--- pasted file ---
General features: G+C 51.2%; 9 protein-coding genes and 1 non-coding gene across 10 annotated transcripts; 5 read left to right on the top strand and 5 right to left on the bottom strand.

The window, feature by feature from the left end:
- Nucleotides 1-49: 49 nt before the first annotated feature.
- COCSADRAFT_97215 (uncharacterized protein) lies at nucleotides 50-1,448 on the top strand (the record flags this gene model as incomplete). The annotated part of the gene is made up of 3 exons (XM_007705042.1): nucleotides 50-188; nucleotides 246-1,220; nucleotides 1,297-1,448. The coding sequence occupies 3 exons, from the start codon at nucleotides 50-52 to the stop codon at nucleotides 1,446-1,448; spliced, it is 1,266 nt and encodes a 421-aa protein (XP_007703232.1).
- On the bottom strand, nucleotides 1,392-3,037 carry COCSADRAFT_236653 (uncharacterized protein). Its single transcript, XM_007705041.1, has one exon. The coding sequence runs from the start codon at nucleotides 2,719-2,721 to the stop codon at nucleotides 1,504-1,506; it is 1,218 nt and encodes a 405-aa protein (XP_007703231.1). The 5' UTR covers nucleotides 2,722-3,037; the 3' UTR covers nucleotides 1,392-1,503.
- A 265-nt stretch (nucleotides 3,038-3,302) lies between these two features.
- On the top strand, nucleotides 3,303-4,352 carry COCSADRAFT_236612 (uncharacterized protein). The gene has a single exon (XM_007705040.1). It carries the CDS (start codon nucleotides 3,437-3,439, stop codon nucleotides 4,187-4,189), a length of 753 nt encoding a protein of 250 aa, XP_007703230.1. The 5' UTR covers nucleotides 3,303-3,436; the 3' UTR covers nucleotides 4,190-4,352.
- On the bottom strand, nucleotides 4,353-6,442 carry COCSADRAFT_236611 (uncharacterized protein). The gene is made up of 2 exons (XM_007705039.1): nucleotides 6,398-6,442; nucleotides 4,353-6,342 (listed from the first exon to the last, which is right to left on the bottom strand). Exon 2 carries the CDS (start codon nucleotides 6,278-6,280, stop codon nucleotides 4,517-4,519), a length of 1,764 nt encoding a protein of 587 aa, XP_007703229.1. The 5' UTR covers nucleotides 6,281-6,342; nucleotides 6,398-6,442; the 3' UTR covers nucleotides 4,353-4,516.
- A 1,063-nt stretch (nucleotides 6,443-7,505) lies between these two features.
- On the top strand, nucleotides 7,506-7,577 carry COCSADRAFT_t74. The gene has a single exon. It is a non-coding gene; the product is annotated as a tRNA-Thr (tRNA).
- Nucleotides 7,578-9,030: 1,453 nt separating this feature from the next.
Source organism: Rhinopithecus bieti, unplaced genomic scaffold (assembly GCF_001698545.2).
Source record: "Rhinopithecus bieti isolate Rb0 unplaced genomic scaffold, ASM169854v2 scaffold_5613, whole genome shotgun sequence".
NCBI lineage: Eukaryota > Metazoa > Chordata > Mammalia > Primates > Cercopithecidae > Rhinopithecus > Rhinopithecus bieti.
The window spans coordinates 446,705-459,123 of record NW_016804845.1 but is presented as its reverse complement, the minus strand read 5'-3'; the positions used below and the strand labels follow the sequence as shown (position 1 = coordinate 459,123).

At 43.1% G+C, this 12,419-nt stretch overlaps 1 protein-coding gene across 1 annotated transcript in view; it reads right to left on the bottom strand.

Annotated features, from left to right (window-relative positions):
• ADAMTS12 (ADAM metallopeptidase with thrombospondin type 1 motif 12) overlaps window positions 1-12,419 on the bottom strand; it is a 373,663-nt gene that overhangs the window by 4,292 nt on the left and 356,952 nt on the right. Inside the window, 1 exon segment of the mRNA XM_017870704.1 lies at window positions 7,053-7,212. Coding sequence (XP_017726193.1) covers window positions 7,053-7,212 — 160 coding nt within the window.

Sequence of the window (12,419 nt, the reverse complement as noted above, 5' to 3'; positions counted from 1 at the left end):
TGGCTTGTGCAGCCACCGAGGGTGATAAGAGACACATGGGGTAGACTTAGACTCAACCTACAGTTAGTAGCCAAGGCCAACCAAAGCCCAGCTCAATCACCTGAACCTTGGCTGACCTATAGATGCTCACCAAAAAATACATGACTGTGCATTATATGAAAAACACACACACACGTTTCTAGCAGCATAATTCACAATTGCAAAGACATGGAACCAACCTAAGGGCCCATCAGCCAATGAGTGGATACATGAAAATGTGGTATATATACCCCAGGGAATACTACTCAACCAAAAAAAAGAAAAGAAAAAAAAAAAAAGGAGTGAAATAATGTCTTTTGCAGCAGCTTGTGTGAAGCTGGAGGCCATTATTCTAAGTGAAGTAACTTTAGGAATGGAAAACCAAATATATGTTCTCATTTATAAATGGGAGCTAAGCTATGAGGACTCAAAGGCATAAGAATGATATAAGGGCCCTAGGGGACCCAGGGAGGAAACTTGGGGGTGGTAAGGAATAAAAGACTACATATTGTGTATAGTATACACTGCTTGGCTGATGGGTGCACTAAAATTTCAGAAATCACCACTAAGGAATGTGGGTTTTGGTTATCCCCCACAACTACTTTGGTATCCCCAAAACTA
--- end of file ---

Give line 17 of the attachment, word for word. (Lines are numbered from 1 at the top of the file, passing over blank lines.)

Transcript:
Annotated features, from left to right (window-relative positions):